Kierkegaard was as scathing about the press as he was about the public. He noted:
"The daily press is the evil principle of the modern world, and time will only serve to disclose this fact with greater and greater clearness. The capacity of the newspaper for degeneration is sophistically without limit, since it can always sink lower and lower in its choice of readers. At last it will stir up all those dregs of humanity which no state or government can control."
The ideological war began in earnest immediately after the attacks of 9/11. Hatemongers and racists, before then primarily relegated to the margins of society, laid the foundations for the collapse of civil discourse.
"The Muslims sat aside for the last 15 years and allowed a complete reframing of this issue by highly funded groups such as the extreme Christian right or people like Glenn Beck," said the Islamic scholar Hamza Yusuf, whom I reached by phone in Berkeley, Calif. "Beck argues that the problem is Islam itself. But this is also true on programs such as the '700 Club.' They attack Islam as a religion. They call it a demonic force. We have had 15 years of an incredible propaganda machine that has presented Muslims as a fifth column and Islam as an anti-Christian force, as the greatest threat to Western civilization. For too many people, Islam is now conflated with Nazism."
Extremist groups, embodied by the Christian right and Islamic State (also known as ISIS and ISIL), have distorted Christianity and Islam to sanctify their mutual hatreds and bloodlusts. These groups prey upon the legions of the disenfranchised, most of whom do not come out of religious households or religious communities, but who find in thin cliches and slogans a simplistic and self-aggrandizing worldview. New converts are catapulted from despair and hopelessness into a Manichean world of good and evil. They are told their rage and lust for violence are sanctified. They are authorized by demagogues and warlords to persecute and kill in the name of God.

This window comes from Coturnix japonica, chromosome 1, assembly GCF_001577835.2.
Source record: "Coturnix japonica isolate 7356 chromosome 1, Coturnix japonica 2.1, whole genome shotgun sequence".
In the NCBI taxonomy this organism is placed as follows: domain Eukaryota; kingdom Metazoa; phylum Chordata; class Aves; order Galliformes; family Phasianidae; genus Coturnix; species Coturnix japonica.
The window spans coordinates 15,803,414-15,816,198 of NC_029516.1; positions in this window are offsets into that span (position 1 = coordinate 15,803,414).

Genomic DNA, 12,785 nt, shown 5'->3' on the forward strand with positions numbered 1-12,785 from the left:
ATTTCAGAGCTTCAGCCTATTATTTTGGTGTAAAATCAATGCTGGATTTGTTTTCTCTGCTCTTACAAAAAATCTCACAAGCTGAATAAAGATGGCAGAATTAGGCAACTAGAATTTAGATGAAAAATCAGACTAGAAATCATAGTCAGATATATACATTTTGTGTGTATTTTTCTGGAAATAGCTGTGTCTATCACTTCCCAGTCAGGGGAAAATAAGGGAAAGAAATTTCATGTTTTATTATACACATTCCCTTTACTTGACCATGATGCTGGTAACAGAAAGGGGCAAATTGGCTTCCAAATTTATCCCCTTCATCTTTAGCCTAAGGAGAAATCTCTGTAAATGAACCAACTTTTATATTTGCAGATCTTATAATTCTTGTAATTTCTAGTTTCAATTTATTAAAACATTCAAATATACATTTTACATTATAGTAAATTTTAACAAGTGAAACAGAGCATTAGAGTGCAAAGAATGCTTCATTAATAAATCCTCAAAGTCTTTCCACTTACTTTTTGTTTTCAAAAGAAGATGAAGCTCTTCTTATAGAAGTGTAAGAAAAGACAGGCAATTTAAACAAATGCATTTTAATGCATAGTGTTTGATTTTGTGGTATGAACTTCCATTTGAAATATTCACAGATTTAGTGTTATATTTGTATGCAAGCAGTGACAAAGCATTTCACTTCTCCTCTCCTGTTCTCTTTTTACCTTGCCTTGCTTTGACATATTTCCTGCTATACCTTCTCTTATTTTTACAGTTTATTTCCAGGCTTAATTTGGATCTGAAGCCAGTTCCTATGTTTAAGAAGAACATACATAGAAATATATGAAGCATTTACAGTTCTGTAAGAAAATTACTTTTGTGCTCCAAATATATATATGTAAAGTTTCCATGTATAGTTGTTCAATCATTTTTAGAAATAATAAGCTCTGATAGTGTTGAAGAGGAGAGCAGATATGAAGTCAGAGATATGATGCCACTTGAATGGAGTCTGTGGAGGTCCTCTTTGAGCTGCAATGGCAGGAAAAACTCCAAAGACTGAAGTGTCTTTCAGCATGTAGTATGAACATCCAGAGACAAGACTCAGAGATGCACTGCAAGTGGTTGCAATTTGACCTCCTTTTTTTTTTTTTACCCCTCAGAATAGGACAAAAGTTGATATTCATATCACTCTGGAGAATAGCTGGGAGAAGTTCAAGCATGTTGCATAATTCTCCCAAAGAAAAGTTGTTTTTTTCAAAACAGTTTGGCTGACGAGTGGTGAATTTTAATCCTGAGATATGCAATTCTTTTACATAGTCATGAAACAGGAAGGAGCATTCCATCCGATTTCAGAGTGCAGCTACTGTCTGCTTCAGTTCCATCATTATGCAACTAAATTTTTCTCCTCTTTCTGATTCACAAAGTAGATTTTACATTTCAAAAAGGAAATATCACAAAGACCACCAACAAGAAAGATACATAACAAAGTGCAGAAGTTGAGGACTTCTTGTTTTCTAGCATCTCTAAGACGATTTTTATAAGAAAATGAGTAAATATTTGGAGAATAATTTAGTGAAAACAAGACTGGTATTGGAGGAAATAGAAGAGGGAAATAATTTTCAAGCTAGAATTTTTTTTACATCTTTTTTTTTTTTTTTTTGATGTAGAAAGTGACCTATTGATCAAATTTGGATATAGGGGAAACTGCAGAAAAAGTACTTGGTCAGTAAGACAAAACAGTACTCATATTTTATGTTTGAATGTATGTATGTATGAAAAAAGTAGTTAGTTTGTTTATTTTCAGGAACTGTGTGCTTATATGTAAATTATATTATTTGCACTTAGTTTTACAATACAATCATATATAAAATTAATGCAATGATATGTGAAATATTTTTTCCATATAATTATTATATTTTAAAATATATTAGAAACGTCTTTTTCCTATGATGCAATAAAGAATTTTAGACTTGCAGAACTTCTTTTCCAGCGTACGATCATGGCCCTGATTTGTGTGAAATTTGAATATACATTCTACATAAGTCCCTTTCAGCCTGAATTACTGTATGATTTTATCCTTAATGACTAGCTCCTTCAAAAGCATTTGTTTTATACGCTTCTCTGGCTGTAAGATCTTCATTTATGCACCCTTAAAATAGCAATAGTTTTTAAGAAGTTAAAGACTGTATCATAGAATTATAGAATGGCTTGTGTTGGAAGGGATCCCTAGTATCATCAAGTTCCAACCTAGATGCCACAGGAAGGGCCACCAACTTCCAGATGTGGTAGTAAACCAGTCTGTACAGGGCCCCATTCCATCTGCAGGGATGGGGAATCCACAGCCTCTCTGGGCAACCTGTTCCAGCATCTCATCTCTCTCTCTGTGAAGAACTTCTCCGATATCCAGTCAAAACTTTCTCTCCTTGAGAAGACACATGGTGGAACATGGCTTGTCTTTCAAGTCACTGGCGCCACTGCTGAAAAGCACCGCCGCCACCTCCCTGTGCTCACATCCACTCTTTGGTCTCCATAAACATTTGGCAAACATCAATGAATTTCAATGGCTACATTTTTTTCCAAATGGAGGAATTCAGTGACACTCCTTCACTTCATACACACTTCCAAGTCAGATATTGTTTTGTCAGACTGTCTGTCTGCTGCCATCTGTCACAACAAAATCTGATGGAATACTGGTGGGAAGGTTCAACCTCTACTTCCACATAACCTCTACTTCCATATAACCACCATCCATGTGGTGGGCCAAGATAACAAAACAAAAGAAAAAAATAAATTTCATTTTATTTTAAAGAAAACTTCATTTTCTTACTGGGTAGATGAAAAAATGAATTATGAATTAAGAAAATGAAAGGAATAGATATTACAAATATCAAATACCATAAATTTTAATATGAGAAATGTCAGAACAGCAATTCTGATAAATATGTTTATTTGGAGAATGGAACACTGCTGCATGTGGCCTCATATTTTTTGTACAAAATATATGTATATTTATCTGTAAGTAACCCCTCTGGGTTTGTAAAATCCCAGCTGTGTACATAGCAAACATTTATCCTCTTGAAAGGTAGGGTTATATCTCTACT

"Groups such as ISIS, especially in the West, draw from uneducated, disenfranchised, alienated and very often oppressed minority groups," said Yusuf, who is the president and co-founder of Zaytuna College, in Berkeley. "When you see pictures of converts, you often see tattoos on their necks. Many have had run-ins with the law or have prison records. They have a lot of anger towards the society, much of it justified."
The indiscriminate violence unleashed by the United States against Muslim communities in the Middle East has at the same time radicalized whole populations, which are bombed and otherwise terrorized daily.
"Obama talks about the hateful, vengeful ideology we are up against," Yusuf said, "but he is not addressing the hate that hate produced. The current presentation of the conflict is irrational -- as if Muslims hate us for our freedoms and our way of life. Undeniably, envy and resentment have their parts to play, but that is not the major factor. It is a small variable. The problem is the violence and brutalization that has occurred in the Muslim world. Pakistani children in areas under drone attacks hate sunny days because of the drones, which don't function in cloudy weather. The only days they feel comfortable playing in northern Pakistan is on cloudy days because the drones can't see them. This terror has consequences."